Microglial response promotes neurodegeneration in the Ndufs4 KO mouse model of Leigh syndrome

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Leigh syndrome is a mitochondrial disease characterized by neurodegeneration, neuroinflammation, and early death. Mice lacking NDUFS4, a mitochondrial complex I subunit (Ndufs4 KO mice), have been established as a good animal model for studying human pathology associated with Leigh syndrome. As the disease progresses, there is an increase in neurodegeneration and neuroinflammation, thereby leading to deteriorating neurological symptoms, including motor deficits, breathing alterations, and eventually, death of the animal. However, despite the magnitude of neuroinflammation associated with brain lesions, the role of neuroinflammatory pathways and their main cellular components have not been addressed directly as relevant players in the disease pathology. Here, we investigate the role of microglial cells, the main immune cells of the CNS, in Leigh-like syndrome pathology, by pharmacologically depleting them using the colony-stimulating factor 1 receptor antagonist PLX3397. Microglial depletion extended lifespan and delayed motor symptoms in Ndufs4 KO mice, likely by preventing neuronal loss. Next, we investigated the role of the major cytokine interleukin-6 (IL-6) in the disease progression. IL-6 deficiency partially rescued breathing abnormalities and modulated gliosis but did not extend the lifespan or rescue motor decline in Ndufs4 KO mice. The present results show that microglial accumulation is pathogenic, in a process independent of IL-6, and hints toward a contributing role of neuroinflammation in the disease of Ndufs4 KO mice and potentially in patients with Leigh syndrome.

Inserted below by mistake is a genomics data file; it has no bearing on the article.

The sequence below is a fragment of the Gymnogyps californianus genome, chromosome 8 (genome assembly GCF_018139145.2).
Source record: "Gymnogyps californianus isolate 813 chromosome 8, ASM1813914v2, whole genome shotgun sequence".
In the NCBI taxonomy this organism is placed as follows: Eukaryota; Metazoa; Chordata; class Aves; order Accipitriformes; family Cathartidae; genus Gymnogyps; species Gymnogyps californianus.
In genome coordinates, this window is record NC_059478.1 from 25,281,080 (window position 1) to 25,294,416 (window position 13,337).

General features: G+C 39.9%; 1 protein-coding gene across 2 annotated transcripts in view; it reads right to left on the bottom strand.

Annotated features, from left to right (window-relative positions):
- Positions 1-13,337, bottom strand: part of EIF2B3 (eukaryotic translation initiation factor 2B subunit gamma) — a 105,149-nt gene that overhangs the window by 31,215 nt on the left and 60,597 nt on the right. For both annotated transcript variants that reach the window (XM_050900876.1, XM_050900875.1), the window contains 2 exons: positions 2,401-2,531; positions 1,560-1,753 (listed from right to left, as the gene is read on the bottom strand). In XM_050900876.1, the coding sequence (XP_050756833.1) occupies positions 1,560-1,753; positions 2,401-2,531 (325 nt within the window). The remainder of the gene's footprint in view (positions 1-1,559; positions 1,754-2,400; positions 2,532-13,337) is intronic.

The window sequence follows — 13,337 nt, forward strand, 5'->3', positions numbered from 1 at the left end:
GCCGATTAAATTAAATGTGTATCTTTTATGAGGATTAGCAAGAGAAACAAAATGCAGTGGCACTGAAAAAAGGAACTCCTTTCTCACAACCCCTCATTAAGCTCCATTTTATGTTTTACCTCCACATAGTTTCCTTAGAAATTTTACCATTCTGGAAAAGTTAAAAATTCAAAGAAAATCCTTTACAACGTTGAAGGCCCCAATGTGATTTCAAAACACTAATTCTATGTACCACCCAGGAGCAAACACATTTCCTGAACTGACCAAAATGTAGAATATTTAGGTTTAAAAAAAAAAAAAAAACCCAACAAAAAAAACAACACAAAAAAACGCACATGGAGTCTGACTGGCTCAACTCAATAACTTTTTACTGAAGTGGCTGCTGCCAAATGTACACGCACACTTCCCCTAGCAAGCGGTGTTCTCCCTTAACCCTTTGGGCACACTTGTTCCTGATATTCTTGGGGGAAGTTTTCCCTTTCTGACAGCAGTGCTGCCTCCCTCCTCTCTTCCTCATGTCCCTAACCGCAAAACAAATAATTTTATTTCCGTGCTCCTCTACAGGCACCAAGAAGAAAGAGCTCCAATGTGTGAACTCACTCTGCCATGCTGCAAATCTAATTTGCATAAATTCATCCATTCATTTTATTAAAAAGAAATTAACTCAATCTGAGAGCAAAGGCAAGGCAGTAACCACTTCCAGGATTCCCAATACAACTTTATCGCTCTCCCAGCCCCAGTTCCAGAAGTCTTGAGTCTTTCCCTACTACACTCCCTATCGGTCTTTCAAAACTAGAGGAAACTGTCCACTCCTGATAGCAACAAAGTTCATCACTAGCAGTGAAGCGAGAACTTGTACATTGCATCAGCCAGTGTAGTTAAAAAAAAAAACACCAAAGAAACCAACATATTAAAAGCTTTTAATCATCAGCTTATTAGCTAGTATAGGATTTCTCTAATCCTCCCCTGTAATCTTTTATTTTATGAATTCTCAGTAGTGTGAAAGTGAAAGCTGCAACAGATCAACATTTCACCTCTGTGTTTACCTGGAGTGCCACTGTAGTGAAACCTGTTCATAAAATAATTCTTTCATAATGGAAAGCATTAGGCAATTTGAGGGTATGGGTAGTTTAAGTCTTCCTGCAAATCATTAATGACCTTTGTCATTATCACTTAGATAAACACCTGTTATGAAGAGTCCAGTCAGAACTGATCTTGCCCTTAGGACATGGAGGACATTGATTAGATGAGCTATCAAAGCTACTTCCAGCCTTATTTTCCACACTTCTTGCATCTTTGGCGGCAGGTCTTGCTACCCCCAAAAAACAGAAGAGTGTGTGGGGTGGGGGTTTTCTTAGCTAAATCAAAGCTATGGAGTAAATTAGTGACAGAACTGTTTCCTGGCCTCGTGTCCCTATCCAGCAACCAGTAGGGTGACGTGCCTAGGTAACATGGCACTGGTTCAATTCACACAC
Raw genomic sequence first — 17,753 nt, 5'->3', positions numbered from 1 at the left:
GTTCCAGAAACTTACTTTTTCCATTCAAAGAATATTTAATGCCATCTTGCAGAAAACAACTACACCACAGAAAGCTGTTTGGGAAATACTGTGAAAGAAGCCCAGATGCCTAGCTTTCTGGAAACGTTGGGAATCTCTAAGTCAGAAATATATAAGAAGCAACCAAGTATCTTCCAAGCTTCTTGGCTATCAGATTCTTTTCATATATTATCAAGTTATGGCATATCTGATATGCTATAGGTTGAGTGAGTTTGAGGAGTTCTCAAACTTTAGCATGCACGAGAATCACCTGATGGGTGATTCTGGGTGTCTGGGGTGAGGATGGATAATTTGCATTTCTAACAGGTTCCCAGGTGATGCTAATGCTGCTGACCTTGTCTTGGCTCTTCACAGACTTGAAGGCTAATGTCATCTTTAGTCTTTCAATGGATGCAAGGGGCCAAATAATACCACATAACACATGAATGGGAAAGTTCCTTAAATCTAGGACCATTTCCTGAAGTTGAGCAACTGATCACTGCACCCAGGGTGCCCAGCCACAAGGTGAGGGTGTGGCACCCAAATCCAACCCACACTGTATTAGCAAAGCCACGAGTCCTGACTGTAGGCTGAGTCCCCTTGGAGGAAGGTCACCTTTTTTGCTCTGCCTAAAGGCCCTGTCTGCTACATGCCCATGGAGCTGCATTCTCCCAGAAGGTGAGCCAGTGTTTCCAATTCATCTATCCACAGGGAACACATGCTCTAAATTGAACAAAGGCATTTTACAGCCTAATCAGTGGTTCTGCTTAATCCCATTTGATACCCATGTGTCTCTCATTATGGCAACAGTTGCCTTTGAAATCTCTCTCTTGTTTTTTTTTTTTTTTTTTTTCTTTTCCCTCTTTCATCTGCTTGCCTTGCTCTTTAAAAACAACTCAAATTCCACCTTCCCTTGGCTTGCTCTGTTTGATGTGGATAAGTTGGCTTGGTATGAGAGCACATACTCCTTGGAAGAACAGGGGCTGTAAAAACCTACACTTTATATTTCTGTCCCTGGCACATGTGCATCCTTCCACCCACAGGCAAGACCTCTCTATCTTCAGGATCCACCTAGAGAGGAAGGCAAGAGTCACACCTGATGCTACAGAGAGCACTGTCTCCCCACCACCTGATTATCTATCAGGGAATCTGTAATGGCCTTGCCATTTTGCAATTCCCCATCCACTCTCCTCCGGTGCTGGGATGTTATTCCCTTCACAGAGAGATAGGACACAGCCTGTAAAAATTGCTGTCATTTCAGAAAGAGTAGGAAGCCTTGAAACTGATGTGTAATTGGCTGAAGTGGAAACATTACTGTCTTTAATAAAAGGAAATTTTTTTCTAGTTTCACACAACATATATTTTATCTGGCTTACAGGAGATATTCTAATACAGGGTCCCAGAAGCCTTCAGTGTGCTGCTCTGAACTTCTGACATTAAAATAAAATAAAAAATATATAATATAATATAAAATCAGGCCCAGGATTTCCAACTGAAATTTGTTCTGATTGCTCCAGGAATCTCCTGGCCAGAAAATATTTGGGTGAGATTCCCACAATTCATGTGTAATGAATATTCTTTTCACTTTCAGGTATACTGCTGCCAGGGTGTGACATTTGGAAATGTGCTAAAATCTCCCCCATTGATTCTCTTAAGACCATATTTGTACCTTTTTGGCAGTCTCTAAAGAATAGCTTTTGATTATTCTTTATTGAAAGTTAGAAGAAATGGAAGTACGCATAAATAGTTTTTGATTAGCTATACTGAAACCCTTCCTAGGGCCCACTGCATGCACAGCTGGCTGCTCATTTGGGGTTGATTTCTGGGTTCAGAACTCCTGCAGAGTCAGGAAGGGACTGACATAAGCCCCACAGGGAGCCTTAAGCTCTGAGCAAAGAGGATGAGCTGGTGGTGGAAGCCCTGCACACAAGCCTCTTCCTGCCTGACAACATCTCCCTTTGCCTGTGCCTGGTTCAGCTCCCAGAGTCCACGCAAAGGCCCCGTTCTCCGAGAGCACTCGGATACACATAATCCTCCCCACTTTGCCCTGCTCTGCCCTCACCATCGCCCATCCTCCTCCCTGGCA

Original languageEnglish
Article numberdoi: 10.1002/glia.24234
Pages (from-to)2032-2044
Number of pages13
Issue number11
Publication statusPublished - 30 Jun 2022


  • IL-6
  • Leigh syndrome
  • Ndufs4 KO
  • microglia
  • neuroinflammation


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